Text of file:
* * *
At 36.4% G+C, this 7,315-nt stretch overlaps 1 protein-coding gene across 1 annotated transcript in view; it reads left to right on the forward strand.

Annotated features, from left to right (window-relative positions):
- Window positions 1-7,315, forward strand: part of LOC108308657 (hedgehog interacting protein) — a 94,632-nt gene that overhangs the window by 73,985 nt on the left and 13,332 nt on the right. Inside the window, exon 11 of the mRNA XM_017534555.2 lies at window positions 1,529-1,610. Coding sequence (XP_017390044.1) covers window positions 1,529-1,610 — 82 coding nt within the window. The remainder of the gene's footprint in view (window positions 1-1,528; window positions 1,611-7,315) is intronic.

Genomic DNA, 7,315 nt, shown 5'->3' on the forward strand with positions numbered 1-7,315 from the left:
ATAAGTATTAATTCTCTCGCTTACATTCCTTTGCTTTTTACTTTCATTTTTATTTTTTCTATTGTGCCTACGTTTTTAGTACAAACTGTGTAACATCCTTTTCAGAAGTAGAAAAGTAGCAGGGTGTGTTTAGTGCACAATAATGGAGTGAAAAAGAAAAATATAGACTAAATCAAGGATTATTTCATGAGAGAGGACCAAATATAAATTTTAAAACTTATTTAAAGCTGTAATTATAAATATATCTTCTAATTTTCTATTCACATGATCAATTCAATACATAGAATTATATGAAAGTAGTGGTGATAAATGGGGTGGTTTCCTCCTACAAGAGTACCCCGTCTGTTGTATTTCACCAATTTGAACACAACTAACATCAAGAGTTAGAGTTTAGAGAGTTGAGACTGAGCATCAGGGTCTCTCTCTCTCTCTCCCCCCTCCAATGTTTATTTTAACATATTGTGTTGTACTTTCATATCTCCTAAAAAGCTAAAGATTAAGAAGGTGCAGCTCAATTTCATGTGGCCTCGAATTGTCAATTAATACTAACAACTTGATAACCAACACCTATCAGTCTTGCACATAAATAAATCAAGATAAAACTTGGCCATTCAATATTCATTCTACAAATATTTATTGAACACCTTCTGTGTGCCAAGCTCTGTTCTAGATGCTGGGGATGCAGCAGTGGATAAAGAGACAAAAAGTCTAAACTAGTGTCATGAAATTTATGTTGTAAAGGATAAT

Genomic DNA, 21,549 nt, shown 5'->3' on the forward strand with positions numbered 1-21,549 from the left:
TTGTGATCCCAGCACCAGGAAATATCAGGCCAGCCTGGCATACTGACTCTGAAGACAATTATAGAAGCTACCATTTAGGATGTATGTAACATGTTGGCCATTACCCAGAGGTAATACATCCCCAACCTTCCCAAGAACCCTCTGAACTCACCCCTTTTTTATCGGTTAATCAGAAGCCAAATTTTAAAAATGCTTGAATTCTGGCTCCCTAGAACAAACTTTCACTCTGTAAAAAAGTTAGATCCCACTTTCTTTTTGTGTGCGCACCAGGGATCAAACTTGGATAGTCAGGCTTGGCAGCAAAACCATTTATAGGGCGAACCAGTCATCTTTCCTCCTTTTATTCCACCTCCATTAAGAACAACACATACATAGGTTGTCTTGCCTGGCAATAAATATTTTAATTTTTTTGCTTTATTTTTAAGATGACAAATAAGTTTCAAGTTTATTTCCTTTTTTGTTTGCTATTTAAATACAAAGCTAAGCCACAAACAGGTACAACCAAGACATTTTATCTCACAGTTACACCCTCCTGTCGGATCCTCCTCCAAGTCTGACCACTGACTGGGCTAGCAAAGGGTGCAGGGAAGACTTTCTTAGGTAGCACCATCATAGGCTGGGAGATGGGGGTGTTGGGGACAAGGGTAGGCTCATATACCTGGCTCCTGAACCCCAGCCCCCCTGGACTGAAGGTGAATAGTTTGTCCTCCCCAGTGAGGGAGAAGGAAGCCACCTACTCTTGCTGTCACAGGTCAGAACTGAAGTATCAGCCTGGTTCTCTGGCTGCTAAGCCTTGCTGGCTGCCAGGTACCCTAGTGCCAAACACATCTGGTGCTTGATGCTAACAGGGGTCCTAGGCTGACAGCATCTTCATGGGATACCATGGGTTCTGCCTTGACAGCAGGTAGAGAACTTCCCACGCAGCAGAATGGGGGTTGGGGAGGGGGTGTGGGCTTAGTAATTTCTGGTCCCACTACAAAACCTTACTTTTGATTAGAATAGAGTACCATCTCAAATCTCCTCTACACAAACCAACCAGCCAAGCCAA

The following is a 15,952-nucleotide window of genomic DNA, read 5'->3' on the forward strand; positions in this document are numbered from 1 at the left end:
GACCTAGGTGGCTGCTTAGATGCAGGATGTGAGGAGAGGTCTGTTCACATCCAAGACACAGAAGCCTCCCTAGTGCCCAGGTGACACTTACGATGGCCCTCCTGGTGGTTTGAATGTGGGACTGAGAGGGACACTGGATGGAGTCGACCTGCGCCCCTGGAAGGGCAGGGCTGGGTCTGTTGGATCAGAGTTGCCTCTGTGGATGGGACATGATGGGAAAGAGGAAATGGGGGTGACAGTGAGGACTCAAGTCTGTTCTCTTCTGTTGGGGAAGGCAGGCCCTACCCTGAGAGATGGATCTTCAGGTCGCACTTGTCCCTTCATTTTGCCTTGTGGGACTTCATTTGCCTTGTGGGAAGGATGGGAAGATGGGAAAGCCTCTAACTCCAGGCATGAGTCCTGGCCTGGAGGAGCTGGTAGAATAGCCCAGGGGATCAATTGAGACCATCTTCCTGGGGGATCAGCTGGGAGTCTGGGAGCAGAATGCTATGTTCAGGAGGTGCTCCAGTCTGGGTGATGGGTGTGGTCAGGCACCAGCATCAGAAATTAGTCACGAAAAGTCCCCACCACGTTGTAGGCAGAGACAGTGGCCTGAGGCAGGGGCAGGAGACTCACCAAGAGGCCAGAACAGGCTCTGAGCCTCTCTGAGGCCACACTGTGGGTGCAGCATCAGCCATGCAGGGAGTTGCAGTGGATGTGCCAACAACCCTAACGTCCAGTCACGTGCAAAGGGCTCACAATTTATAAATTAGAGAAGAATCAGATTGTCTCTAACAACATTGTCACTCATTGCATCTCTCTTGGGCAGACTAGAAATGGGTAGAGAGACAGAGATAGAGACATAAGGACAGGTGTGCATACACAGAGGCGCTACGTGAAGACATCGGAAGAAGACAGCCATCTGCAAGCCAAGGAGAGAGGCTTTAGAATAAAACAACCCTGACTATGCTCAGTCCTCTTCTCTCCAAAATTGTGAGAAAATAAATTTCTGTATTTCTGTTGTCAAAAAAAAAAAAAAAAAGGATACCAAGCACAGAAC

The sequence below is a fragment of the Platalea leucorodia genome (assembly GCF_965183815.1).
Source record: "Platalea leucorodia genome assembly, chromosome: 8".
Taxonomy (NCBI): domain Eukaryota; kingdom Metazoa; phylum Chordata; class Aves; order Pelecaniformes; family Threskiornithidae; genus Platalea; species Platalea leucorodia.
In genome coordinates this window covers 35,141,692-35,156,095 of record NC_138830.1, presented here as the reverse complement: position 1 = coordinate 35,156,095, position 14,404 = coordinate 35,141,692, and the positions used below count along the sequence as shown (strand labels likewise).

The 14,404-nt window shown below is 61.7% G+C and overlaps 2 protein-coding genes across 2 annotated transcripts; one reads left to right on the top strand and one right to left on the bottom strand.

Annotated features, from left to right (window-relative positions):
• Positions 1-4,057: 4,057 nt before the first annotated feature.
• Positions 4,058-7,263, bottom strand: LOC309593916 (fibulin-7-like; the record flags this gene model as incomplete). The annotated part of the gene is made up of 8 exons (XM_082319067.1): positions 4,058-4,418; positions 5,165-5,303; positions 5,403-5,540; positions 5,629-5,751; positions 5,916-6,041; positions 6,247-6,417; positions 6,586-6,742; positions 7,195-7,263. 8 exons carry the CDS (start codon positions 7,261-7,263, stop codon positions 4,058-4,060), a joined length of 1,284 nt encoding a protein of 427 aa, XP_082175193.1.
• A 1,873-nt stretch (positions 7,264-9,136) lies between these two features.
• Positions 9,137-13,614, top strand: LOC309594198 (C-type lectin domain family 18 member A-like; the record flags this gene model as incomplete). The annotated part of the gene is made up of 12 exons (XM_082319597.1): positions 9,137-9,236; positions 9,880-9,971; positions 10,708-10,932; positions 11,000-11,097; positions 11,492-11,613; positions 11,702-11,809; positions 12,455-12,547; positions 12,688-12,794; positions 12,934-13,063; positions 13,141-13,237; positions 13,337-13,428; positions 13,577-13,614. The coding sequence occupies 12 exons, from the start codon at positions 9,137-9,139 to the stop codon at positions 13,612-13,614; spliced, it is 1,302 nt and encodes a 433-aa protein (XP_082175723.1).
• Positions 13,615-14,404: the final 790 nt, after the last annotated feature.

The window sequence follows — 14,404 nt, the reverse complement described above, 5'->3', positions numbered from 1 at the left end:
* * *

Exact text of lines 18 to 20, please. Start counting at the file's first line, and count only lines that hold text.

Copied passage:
• A 1,873-nt stretch (positions 7,264-9,136) lies between these two features.
• Positions 9,137-13,614, top strand: LOC309594198 (C-type lectin domain family 18 member A-like; the record flags this gene model as incomplete). The annotated part of the gene is made up of 12 exons (XM_082319597.1): positions 9,137-9,236; positions 9,880-9,971; positions 10,708-10,932; positions 11,000-11,097; positions 11,492-11,613; positions 11,702-11,809; positions 12,455-12,547; positions 12,688-12,794; positions 12,934-13,063; positions 13,141-13,237; positions 13,337-13,428; positions 13,577-13,614. The coding sequence occupies 12 exons, from the start codon at positions 9,137-9,139 to the stop codon at positions 13,612-13,614; spliced, it is 1,302 nt and encodes a 433-aa protein (XP_082175723.1).
• Positions 13,615-14,404: the final 790 nt, after the last annotated feature.